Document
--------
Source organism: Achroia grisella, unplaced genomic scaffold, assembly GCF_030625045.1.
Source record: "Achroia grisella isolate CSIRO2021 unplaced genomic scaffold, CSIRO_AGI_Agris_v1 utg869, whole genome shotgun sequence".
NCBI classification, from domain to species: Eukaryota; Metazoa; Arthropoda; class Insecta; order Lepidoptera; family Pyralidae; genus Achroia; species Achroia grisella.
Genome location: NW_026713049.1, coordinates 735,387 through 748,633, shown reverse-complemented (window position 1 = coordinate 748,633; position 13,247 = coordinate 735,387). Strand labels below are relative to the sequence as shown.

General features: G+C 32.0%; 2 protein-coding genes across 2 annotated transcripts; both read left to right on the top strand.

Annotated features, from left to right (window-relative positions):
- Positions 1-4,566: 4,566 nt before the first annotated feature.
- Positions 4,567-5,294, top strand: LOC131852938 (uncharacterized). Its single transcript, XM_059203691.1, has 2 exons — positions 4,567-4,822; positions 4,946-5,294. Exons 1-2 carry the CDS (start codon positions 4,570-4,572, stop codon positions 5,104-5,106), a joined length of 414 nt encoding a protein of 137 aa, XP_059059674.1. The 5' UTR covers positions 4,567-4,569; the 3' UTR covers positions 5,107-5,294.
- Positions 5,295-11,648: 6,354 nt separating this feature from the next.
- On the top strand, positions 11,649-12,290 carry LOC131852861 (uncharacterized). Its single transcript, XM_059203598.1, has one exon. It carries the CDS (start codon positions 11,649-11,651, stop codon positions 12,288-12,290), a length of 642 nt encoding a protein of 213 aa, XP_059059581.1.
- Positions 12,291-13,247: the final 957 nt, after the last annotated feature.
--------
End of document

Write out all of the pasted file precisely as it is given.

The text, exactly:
Source organism: Achroia grisella, unplaced genomic scaffold, assembly GCF_030625045.1.
Source record: "Achroia grisella isolate CSIRO2021 unplaced genomic scaffold, CSIRO_AGI_Agris_v1 utg869, whole genome shotgun sequence".
NCBI classification, from domain to species: Eukaryota; Metazoa; Arthropoda; class Insecta; order Lepidoptera; family Pyralidae; genus Achroia; species Achroia grisella.
Genome location: NW_026713049.1, coordinates 735,387 through 748,633, shown reverse-complemented (window position 1 = coordinate 748,633; position 13,247 = coordinate 735,387). Strand labels below are relative to the sequence as shown.

General features: G+C 32.0%; 2 protein-coding genes across 2 annotated transcripts; both read left to right on the top strand.

Annotated features, from left to right (window-relative positions):
- Positions 1-4,566: 4,566 nt before the first annotated feature.
- Positions 4,567-5,294, top strand: LOC131852938 (uncharacterized). Its single transcript, XM_059203691.1, has 2 exons — positions 4,567-4,822; positions 4,946-5,294. Exons 1-2 carry the CDS (start codon positions 4,570-4,572, stop codon positions 5,104-5,106), a joined length of 414 nt encoding a protein of 137 aa, XP_059059674.1. The 5' UTR covers positions 4,567-4,569; the 3' UTR covers positions 5,107-5,294.
- Positions 5,295-11,648: 6,354 nt separating this feature from the next.
- On the top strand, positions 11,649-12,290 carry LOC131852861 (uncharacterized). Its single transcript, XM_059203598.1, has one exon. It carries the CDS (start codon positions 11,649-11,651, stop codon positions 12,288-12,290), a length of 642 nt encoding a protein of 213 aa, XP_059059581.1.
- Positions 12,291-13,247: the final 957 nt, after the last annotated feature.